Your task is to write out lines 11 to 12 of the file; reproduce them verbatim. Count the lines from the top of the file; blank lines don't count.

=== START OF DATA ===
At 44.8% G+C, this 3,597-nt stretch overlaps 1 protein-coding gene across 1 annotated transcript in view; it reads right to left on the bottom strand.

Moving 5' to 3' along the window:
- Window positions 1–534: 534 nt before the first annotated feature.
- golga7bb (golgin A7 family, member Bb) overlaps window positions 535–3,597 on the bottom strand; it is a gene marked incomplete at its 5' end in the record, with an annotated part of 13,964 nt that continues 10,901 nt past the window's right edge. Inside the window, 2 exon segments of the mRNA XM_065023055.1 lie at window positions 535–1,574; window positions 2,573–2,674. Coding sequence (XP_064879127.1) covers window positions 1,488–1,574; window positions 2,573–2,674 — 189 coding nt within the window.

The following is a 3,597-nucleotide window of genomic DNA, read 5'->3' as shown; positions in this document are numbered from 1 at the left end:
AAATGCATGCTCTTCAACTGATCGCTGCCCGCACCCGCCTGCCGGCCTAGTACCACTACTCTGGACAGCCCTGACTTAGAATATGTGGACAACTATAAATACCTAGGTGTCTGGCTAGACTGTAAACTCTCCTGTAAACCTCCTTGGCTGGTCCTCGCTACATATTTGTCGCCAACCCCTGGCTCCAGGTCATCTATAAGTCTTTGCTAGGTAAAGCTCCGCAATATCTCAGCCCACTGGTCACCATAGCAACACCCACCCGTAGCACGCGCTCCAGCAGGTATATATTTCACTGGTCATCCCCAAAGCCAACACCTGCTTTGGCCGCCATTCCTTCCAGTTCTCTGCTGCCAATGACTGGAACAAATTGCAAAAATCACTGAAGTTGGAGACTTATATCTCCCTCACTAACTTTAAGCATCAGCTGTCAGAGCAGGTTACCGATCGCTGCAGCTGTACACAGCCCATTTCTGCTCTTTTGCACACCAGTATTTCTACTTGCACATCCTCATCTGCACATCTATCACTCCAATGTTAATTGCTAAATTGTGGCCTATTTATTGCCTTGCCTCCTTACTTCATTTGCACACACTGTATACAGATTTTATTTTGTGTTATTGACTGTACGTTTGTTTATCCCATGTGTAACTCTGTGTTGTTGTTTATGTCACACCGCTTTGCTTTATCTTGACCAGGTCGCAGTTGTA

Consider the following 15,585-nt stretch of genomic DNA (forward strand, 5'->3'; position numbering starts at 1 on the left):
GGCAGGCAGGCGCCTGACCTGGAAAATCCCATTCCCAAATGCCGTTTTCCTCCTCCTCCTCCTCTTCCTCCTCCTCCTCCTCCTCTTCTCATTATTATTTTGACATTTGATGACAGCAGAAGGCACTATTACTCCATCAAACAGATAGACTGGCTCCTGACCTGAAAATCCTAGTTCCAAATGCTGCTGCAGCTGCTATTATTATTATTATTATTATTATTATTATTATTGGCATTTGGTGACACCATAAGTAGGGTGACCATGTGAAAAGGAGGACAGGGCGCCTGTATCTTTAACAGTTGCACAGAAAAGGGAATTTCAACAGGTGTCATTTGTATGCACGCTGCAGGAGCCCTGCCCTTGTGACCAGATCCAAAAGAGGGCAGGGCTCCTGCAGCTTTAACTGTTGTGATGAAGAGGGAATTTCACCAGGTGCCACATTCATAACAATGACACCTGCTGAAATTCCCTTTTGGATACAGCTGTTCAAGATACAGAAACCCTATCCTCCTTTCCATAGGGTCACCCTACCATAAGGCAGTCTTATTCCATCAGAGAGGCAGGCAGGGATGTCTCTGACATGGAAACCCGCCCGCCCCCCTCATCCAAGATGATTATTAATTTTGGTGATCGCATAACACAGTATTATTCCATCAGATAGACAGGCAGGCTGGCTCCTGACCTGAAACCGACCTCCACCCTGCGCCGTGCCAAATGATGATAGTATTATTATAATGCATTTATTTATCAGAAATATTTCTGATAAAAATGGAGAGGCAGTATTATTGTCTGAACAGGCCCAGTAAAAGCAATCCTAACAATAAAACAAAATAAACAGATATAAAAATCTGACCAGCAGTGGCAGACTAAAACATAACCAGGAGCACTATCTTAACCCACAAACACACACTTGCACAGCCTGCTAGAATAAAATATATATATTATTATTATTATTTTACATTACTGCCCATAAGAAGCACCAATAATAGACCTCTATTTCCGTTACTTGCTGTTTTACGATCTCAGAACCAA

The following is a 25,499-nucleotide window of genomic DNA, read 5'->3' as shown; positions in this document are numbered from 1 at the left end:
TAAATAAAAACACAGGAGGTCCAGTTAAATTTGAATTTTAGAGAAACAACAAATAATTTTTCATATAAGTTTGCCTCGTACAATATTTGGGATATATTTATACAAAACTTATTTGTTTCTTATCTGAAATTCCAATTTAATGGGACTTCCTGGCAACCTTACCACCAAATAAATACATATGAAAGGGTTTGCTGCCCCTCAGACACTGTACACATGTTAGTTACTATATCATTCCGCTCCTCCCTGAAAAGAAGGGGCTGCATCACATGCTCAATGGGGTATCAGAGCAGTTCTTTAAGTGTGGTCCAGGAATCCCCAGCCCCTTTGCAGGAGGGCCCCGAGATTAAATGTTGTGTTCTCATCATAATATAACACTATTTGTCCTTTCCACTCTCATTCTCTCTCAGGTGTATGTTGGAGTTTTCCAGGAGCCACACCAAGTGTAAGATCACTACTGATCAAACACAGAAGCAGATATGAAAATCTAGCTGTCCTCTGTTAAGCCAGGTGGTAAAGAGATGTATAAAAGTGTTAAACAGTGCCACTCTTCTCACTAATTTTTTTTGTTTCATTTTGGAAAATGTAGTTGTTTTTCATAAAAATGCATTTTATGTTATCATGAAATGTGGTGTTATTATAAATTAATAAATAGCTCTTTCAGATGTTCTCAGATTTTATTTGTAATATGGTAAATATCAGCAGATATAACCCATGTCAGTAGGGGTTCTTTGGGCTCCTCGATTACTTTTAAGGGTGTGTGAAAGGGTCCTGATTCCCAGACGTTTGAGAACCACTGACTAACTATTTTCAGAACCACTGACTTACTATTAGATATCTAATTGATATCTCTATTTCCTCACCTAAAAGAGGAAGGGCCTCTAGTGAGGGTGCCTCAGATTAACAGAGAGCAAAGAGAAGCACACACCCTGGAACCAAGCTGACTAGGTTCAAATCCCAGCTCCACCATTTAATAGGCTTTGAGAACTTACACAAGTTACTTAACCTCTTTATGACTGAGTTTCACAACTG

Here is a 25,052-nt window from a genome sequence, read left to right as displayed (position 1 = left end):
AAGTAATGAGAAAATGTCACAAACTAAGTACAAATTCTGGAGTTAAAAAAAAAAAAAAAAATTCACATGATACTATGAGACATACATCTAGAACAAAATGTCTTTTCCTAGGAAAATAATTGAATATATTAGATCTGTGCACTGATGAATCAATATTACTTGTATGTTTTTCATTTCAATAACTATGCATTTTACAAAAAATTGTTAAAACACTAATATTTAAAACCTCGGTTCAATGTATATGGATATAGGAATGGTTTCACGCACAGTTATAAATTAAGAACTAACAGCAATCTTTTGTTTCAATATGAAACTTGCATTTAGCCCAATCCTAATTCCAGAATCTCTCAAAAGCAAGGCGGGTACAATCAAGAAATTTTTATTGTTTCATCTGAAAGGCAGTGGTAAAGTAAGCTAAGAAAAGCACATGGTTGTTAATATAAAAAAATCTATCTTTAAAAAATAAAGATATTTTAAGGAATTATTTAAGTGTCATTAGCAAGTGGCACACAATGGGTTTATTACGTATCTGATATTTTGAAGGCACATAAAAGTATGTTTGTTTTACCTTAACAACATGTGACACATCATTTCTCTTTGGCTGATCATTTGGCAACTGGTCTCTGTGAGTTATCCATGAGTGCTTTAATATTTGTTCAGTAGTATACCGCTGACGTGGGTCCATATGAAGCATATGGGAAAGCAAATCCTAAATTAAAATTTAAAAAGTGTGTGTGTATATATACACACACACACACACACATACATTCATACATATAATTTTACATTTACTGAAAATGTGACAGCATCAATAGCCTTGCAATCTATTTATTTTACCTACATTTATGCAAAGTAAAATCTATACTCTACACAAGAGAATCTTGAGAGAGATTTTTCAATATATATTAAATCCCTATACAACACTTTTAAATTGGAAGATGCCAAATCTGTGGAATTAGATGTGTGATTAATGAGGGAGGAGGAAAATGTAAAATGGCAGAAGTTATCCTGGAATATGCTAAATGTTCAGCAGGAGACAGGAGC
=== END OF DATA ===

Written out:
Here is a 25,052-nt window from a genome sequence, read left to right as displayed (position 1 = left end):
AAGTAATGAGAAAATGTCACAAACTAAGTACAAATTCTGGAGTTAAAAAAAAAAAAAAAAATTCACATGATACTATGAGACATACATCTAGAACAAAATGTCTTTTCCTAGGAAAATAATTGAATATATTAGATCTGTGCACTGATGAATCAATATTACTTGTATGTTTTTCATTTCAATAACTATGCATTTTACAAAAAATTGTTAAAACACTAATATTTAAAACCTCGGTTCAATGTATATGGATATAGGAATGGTTTCACGCACAGTTATAAATTAAGAACTAACAGCAATCTTTTGTTTCAATATGAAACTTGCATTTAGCCCAATCCTAATTCCAGAATCTCTCAAAAGCAAGGCGGGTACAATCAAGAAATTTTTATTGTTTCATCTGAAAGGCAGTGGTAAAGTAAGCTAAGAAAAGCACATGGTTGTTAATATAAAAAAATCTATCTTTAAAAAATAAAGATATTTTAAGGAATTATTTAAGTGTCATTAGCAAGTGGCACACAATGGGTTTATTACGTATCTGATATTTTGAAGGCACATAAAAGTATGTTTGTTTTACCTTAACAACATGTGACACATCATTTCTCTTTGGCTGATCATTTGGCAACTGGTCTCTGTGAGTTATCCATGAGTGCTTTAATATTTGTTCAGTAGTATACCGCTGACGTGGGTCCATATGAAGCATATGGGAAAGCAAATCCTAAATTAAAATTTAAAAAGTGTGTGTGTATATATACACACACACACACACACATACATTCATACATATAATTTTACATTTACTGAAAATGTGACAGCATCAATAGCCTTGCAATCTATTTATTTTACCTACATTTATGCAAAGTAAAATCTATACTCTACACAAGAGAATCTTGAGAGAGATTTTTCAATATATATTAAATCCCTATACAACACTTTTAAATTGGAAGATGCCAAATCTGTGGAATTAGATGTGTGATTAATGAGGGAGGAGGAAAATGTAAAATGGCAGAAGTTATCCTGGAATATGCTAAATGTTCAGCAGGAGACAGGAGC